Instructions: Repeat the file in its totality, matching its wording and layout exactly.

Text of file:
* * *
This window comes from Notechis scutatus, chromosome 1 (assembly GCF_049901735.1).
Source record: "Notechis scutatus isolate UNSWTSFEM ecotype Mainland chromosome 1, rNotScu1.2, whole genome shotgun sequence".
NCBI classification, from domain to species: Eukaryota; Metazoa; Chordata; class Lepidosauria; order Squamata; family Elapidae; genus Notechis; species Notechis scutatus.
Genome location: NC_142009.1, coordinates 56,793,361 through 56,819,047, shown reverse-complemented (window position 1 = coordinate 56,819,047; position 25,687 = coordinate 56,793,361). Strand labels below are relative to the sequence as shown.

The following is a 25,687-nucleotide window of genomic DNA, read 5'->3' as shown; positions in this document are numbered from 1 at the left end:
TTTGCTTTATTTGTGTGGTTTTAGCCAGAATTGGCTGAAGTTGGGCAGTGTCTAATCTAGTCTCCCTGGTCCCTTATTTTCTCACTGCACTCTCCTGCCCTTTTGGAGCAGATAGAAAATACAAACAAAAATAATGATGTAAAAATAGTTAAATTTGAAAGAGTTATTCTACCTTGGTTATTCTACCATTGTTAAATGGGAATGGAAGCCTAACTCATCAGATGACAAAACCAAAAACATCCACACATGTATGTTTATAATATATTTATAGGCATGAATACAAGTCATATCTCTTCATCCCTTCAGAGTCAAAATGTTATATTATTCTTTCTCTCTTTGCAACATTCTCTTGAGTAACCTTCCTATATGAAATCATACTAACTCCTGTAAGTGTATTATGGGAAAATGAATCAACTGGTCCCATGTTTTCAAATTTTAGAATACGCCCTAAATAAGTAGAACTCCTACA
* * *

This window comes from Notechis scutatus, chromosome 1 (assembly GCF_049901735.1).
Source record: "Notechis scutatus isolate UNSWTSFEM ecotype Mainland chromosome 1, rNotScu1.2, whole genome shotgun sequence".
NCBI classification, from domain to species: Eukaryota; Metazoa; Chordata; class Lepidosauria; order Squamata; family Elapidae; genus Notechis; species Notechis scutatus.
Genome location: NC_142009.1, coordinates 56,793,361 through 56,819,047, shown reverse-complemented (window position 1 = coordinate 56,819,047; position 25,687 = coordinate 56,793,361). Strand labels below are relative to the sequence as shown.

The following is a 25,687-nucleotide window of genomic DNA, read 5'->3' as shown; positions in this document are numbered from 1 at the left end:
TTTGCTTTATTTGTGTGGTTTTAGCCAGAATTGGCTGAAGTTGGGCAGTGTCTAATCTAGTCTCCCTGGTCCCTTATTTTCTCACTGCACTCTCCTGCCCTTTTGGAGCAGATAGAAAATACAAACAAAAATAATGATGTAAAAATAGTTAAATTTGAAAGAGTTATTCTACCTTGGTTATTCTACCATTGTTAAATGGGAATGGAAGCCTAACTCATCAGATGACAAAACCAAAAACATCCACACATGTATGTTTATAATATATTTATAGGCATGAATACAAGTCATATCTCTTCATCCCTTCAGAGTCAAAATGTTATATTATTCTTTCTCTCTTTGCAACATTCTCTTGAGTAACCTTCCTATATGAAATCATACTAACTCCTGTAAGTGTATTATGGGAAAATGAATCAACTGGTCCCATGTTTTCAAATTTTAGAATACGCCCTAAATAAGTAGAACTCCTACA